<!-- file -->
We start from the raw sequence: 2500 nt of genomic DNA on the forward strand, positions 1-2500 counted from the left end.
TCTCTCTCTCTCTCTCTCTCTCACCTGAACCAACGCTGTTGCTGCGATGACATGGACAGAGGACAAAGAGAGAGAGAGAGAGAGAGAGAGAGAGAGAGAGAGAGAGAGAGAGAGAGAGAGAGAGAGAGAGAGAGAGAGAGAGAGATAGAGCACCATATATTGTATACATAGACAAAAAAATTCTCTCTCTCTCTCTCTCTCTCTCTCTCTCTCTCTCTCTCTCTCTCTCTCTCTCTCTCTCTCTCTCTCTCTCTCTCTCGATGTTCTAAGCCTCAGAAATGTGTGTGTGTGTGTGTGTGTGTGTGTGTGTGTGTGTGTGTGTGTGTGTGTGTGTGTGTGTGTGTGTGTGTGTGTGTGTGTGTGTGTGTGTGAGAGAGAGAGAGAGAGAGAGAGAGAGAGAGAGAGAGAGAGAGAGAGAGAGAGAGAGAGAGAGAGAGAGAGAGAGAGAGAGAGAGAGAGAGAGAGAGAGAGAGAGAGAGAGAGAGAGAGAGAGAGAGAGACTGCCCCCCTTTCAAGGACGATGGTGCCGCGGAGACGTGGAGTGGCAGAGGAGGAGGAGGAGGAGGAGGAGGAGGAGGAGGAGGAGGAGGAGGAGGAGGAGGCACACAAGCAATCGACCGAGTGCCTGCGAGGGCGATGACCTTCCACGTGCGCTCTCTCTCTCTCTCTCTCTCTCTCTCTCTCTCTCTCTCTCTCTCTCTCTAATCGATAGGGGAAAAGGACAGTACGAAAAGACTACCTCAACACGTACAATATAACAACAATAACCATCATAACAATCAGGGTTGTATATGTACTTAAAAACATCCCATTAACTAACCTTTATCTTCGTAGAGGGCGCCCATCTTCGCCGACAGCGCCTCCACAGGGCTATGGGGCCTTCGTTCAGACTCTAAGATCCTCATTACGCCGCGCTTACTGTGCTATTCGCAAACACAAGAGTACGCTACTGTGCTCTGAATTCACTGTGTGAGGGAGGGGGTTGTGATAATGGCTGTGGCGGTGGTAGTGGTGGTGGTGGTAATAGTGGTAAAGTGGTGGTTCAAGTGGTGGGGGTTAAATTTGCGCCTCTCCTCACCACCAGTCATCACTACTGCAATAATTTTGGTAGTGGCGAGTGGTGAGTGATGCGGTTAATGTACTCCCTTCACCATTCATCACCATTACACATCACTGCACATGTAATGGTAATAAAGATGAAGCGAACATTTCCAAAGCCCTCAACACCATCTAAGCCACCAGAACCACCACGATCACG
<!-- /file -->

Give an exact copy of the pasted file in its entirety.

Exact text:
We start from the raw sequence: 2500 nt of genomic DNA on the forward strand, positions 1-2500 counted from the left end.
TCTCTCTCTCTCTCTCTCTCTCACCTGAACCAACGCTGTTGCTGCGATGACATGGACAGAGGACAAAGAGAGAGAGAGAGAGAGAGAGAGAGAGAGAGAGAGAGAGAGAGAGAGAGAGAGAGAGAGAGAGAGAGAGAGAGAGAGATAGAGCACCATATATTGTATACATAGACAAAAAAATTCTCTCTCTCTCTCTCTCTCTCTCTCTCTCTCTCTCTCTCTCTCTCTCTCTCTCTCTCTCTCTCTCTCTCTCTCTCTCGATGTTCTAAGCCTCAGAAATGTGTGTGTGTGTGTGTGTGTGTGTGTGTGTGTGTGTGTGTGTGTGTGTGTGTGTGTGTGTGTGTGTGTGTGTGTGTGTGTGTGTGTGTGTGAGAGAGAGAGAGAGAGAGAGAGAGAGAGAGAGAGAGAGAGAGAGAGAGAGAGAGAGAGAGAGAGAGAGAGAGAGAGAGAGAGAGAGAGAGAGAGAGAGAGAGAGAGAGAGAGAGAGAGAGAGAGAGAGACTGCCCCCCTTTCAAGGACGATGGTGCCGCGGAGACGTGGAGTGGCAGAGGAGGAGGAGGAGGAGGAGGAGGAGGAGGAGGAGGAGGAGGAGGAGGAGGAGGCACACAAGCAATCGACCGAGTGCCTGCGAGGGCGATGACCTTCCACGTGCGCTCTCTCTCTCTCTCTCTCTCTCTCTCTCTCTCTCTCTCTCTCTCTCTCTAATCGATAGGGGAAAAGGACAGTACGAAAAGACTACCTCAACACGTACAATATAACAACAATAACCATCATAACAATCAGGGTTGTATATGTACTTAAAAACATCCCATTAACTAACCTTTATCTTCGTAGAGGGCGCCCATCTTCGCCGACAGCGCCTCCACAGGGCTATGGGGCCTTCGTTCAGACTCTAAGATCCTCATTACGCCGCGCTTACTGTGCTATTCGCAAACACAAGAGTACGCTACTGTGCTCTGAATTCACTGTGTGAGGGAGGGGGTTGTGATAATGGCTGTGGCGGTGGTAGTGGTGGTGGTGGTAATAGTGGTAAAGTGGTGGTTCAAGTGGTGGGGGTTAAATTTGCGCCTCTCCTCACCACCAGTCATCACTACTGCAATAATTTTGGTAGTGGCGAGTGGTGAGTGATGCGGTTAATGTACTCCCTTCACCATTCATCACCATTACACATCACTGCACATGTAATGGTAATAAAGATGAAGCGAACATTTCCAAAGCCCTCAACACCATCTAAGCCACCAGAACCACCACGATCACG